A lot of what Arcade is offering is clearly pitched at the kind of users who actually do play games but really don't get along with free-to-play mechanisms, but I think it's also clear that there's a family-oriented pitch here too. Once the service gets its feet underneath it I really wouldn't be surprised if turning off free-to-play transactions for your account entirely becomes an up-front option for Arcade subscribers, essentially making this a safe option for parents. More than anything else, though, it's an attempt to offer something outside the dominant paradigm of mobile gaming, the same paradigm that a big chunk of the PC gaming market is now starting to approach.
Ultimately, if the cost of distribution is zero, there are no walls of any consequence around the garden, and major market players are starting to push a $0 price tag, consumers' value perceptions will naturally undergo a major shift -- making it an economic inevitability that up-front pricing will drop to zero and new revenue streams will have to be found.
I don't think a lot of the players who currently fork out for indie games will like that, and I suspect many creators will look for alternative ways to make money rather than embracing free-to-play as quickly as mobile did, but that doesn't change the slowly tolling funeral bells for the mid-range price-point indie games have enjoyed thus far. Free games supported by Patreon, or ads, or sponsorships, or merchandise sales, are far more likely to be the shape of this sector in the future than a continuation of any kind of decent sized market for $10 games, let alone $15 or $20 games.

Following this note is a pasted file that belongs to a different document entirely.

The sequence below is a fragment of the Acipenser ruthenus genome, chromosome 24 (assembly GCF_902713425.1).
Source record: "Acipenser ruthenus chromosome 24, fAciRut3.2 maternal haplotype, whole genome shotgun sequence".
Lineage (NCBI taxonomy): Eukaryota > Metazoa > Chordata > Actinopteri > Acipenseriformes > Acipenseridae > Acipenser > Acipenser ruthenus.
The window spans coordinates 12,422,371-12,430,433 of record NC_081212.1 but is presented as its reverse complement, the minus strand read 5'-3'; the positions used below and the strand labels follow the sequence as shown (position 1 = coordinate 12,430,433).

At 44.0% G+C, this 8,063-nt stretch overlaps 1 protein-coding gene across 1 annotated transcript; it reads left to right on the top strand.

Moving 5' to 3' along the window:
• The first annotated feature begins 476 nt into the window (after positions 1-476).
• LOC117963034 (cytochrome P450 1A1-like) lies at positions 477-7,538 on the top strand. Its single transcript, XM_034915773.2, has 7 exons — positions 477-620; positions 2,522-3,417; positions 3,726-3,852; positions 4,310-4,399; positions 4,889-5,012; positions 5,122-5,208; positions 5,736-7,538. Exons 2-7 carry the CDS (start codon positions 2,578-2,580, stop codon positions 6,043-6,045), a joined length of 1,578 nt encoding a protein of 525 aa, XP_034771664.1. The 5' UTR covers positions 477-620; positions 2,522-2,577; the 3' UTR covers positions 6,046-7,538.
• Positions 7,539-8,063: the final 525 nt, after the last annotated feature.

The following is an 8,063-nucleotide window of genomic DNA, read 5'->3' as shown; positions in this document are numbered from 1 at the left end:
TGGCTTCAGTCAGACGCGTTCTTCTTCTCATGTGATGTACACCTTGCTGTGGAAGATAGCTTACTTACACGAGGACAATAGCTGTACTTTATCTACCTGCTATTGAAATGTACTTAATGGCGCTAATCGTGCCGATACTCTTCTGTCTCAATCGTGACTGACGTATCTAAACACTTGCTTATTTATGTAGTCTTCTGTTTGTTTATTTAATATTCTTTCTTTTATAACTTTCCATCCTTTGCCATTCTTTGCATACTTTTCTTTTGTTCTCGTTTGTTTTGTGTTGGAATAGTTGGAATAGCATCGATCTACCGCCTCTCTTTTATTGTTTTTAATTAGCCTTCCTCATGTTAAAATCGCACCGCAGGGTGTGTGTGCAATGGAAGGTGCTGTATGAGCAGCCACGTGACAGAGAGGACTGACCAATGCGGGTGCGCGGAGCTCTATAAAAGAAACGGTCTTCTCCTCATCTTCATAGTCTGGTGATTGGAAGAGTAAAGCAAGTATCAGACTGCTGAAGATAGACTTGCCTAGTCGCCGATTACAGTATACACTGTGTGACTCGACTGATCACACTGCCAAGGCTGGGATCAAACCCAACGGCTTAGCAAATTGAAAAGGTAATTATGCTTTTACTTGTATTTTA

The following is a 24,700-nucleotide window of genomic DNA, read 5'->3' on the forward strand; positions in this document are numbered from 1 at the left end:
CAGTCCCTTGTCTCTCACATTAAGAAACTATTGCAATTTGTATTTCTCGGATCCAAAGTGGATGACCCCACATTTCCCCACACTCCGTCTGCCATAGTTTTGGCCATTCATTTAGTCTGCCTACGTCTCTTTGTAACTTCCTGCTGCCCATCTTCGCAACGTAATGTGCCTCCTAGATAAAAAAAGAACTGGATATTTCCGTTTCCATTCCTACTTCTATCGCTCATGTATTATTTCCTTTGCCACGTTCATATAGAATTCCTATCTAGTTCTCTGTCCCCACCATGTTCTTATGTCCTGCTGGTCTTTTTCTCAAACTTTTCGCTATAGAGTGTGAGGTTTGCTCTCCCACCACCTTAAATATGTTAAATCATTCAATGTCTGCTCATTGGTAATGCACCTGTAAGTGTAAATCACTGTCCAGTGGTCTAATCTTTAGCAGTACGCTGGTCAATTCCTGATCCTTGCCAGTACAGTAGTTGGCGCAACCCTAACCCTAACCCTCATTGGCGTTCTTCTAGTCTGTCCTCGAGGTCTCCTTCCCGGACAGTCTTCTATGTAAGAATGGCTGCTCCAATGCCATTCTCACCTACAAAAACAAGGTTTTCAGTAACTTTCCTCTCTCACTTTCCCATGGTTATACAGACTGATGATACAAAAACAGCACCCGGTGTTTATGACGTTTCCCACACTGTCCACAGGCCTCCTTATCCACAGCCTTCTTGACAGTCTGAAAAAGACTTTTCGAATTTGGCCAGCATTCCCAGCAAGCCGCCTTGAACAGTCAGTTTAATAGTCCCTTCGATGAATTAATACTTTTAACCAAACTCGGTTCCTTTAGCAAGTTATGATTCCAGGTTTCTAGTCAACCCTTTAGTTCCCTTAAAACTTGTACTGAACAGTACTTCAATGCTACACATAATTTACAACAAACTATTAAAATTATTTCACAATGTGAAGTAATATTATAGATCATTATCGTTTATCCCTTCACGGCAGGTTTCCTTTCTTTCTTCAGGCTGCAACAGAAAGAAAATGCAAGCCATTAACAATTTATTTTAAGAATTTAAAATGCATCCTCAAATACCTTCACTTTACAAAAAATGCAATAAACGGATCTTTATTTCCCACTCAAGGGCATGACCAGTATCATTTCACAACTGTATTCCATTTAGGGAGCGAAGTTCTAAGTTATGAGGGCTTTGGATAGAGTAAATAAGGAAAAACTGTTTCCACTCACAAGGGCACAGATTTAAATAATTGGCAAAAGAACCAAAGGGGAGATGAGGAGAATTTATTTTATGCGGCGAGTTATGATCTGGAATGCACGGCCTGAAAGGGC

This is a hard spiral to break out of, as evidenced by the fact that nobody has really managed to do it yet on mobile -- and it's not for want of trying. Even Apple's effort with Arcade is likely doomed to a niche existence through the simple reality of how games work, which lends itself far less readily to the subscription library approach than music or movies do.
On PC, where companies that can actually build a walled garden all of their own don't really exist, this task will be harder still. We should never have expected that the move from physical to digital would allow old business models and long-standing consumer habits to continue unmolested. Inertia has given us a few good years, but we're rapidly approaching the point where developers will need to adapt to the new reality or face commercial extinction.